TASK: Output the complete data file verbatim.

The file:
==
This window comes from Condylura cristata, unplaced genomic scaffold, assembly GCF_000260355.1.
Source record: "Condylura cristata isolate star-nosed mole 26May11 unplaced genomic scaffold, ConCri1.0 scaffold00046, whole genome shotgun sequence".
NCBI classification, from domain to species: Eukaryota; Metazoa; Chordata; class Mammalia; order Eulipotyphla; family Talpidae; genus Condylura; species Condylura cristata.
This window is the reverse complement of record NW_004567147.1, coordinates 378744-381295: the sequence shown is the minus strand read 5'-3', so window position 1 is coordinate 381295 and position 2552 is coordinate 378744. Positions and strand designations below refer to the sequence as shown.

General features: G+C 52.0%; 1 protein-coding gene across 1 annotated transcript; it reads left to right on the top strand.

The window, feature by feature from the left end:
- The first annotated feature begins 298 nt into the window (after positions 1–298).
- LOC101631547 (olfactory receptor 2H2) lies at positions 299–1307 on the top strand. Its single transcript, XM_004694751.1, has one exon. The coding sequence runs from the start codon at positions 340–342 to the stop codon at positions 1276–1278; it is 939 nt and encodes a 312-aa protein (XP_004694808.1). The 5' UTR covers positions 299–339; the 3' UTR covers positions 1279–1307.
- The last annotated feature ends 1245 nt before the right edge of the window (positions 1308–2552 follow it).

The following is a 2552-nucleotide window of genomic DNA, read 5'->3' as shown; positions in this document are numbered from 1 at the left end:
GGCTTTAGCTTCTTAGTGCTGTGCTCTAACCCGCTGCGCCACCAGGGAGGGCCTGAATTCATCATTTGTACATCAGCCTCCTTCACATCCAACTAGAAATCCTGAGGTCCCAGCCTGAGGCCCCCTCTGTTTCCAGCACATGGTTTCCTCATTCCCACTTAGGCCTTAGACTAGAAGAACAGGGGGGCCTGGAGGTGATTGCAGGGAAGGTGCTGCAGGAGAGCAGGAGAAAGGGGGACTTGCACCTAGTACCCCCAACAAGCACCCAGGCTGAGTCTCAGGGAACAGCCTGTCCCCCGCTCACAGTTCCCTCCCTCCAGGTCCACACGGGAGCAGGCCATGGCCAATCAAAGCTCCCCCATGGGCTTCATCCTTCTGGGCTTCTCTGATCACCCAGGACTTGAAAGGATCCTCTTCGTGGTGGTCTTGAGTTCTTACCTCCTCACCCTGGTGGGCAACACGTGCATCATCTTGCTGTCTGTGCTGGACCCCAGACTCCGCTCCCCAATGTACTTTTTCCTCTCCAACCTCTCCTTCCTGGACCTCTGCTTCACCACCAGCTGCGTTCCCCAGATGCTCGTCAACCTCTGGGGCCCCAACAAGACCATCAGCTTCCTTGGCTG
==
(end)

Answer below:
This window comes from Condylura cristata, unplaced genomic scaffold, assembly GCF_000260355.1.
Source record: "Condylura cristata isolate star-nosed mole 26May11 unplaced genomic scaffold, ConCri1.0 scaffold00046, whole genome shotgun sequence".
NCBI classification, from domain to species: Eukaryota; Metazoa; Chordata; class Mammalia; order Eulipotyphla; family Talpidae; genus Condylura; species Condylura cristata.
This window is the reverse complement of record NW_004567147.1, coordinates 378744-381295: the sequence shown is the minus strand read 5'-3', so window position 1 is coordinate 381295 and position 2552 is coordinate 378744. Positions and strand designations below refer to the sequence as shown.

General features: G+C 52.0%; 1 protein-coding gene across 1 annotated transcript; it reads left to right on the top strand.

The window, feature by feature from the left end:
- The first annotated feature begins 298 nt into the window (after positions 1–298).
- LOC101631547 (olfactory receptor 2H2) lies at positions 299–1307 on the top strand. Its single transcript, XM_004694751.1, has one exon. The coding sequence runs from the start codon at positions 340–342 to the stop codon at positions 1276–1278; it is 939 nt and encodes a 312-aa protein (XP_004694808.1). The 5' UTR covers positions 299–339; the 3' UTR covers positions 1279–1307.
- The last annotated feature ends 1245 nt before the right edge of the window (positions 1308–2552 follow it).

The following is a 2552-nucleotide window of genomic DNA, read 5'->3' as shown; positions in this document are numbered from 1 at the left end:
GGCTTTAGCTTCTTAGTGCTGTGCTCTAACCCGCTGCGCCACCAGGGAGGGCCTGAATTCATCATTTGTACATCAGCCTCCTTCACATCCAACTAGAAATCCTGAGGTCCCAGCCTGAGGCCCCCTCTGTTTCCAGCACATGGTTTCCTCATTCCCACTTAGGCCTTAGACTAGAAGAACAGGGGGGCCTGGAGGTGATTGCAGGGAAGGTGCTGCAGGAGAGCAGGAGAAAGGGGGACTTGCACCTAGTACCCCCAACAAGCACCCAGGCTGAGTCTCAGGGAACAGCCTGTCCCCCGCTCACAGTTCCCTCCCTCCAGGTCCACACGGGAGCAGGCCATGGCCAATCAAAGCTCCCCCATGGGCTTCATCCTTCTGGGCTTCTCTGATCACCCAGGACTTGAAAGGATCCTCTTCGTGGTGGTCTTGAGTTCTTACCTCCTCACCCTGGTGGGCAACACGTGCATCATCTTGCTGTCTGTGCTGGACCCCAGACTCCGCTCCCCAATGTACTTTTTCCTCTCCAACCTCTCCTTCCTGGACCTCTGCTTCACCACCAGCTGCGTTCCCCAGATGCTCGTCAACCTCTGGGGCCCCAACAAGACCATCAGCTTCCTTGGCTG